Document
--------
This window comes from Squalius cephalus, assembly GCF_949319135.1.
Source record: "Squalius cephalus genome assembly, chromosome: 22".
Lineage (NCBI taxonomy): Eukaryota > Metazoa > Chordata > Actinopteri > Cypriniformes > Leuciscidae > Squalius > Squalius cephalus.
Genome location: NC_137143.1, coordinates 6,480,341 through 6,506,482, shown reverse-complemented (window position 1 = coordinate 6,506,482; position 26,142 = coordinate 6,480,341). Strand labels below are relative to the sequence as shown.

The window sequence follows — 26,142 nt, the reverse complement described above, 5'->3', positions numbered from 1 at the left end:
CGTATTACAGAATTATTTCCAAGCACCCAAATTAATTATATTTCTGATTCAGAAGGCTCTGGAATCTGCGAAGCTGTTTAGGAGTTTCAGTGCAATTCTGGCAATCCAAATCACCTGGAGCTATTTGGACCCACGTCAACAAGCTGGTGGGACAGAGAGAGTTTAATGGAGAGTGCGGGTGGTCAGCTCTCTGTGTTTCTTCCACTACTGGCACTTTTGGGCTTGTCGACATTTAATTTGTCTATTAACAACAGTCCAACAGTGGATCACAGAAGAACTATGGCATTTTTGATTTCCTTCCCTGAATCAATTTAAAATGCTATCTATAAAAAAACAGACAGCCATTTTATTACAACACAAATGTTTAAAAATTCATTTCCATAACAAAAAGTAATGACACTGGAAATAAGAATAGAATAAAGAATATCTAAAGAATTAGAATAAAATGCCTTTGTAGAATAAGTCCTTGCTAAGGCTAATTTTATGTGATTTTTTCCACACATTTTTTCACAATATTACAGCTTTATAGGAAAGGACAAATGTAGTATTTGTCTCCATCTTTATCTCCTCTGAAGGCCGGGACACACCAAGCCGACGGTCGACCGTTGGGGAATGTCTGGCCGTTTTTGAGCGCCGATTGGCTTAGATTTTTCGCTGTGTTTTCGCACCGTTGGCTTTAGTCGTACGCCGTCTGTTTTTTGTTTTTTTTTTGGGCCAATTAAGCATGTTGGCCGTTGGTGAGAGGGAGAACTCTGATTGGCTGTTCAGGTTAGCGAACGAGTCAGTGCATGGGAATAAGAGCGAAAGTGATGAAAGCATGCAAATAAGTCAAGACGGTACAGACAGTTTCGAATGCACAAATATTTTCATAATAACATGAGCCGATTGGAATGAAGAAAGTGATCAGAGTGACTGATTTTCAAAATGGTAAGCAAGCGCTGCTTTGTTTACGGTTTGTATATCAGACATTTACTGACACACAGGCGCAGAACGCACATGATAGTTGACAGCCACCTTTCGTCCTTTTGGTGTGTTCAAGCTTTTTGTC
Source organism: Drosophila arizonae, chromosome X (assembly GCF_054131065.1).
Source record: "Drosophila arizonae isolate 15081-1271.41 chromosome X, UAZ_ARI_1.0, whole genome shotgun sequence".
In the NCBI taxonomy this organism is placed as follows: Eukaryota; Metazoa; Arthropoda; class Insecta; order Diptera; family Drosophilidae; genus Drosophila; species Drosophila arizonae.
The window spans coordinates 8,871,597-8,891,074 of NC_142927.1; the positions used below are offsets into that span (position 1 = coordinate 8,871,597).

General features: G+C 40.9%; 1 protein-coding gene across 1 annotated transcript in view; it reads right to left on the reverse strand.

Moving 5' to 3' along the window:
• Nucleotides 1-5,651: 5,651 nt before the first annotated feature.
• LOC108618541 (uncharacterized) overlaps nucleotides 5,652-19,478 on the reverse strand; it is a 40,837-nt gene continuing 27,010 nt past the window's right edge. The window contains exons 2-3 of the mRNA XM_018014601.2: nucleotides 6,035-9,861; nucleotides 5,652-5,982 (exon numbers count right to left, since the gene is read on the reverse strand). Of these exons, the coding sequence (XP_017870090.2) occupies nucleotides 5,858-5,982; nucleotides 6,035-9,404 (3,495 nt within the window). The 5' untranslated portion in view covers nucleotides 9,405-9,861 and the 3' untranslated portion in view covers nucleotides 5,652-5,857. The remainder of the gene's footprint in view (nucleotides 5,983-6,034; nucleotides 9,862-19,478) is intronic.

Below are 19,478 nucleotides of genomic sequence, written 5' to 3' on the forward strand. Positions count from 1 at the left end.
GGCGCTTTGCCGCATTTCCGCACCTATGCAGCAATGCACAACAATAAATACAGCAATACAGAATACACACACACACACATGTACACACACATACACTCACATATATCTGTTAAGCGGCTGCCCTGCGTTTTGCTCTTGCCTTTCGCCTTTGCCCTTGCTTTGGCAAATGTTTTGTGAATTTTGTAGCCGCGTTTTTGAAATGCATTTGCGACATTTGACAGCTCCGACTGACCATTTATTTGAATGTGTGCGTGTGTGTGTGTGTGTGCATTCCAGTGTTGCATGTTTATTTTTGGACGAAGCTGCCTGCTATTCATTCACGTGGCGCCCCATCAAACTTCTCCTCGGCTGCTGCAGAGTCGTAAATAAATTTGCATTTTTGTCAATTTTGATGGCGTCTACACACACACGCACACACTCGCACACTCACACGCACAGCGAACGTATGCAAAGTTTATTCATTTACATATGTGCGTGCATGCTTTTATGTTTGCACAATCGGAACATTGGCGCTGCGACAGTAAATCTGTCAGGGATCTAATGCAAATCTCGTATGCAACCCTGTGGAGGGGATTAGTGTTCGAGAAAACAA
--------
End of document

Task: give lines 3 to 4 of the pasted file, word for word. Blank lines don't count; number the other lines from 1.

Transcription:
Lineage (NCBI taxonomy): Eukaryota > Metazoa > Chordata > Actinopteri > Cypriniformes > Leuciscidae > Squalius > Squalius cephalus.
Genome location: NC_137143.1, coordinates 6,480,341 through 6,506,482, shown reverse-complemented (window position 1 = coordinate 6,506,482; position 26,142 = coordinate 6,480,341). Strand labels below are relative to the sequence as shown.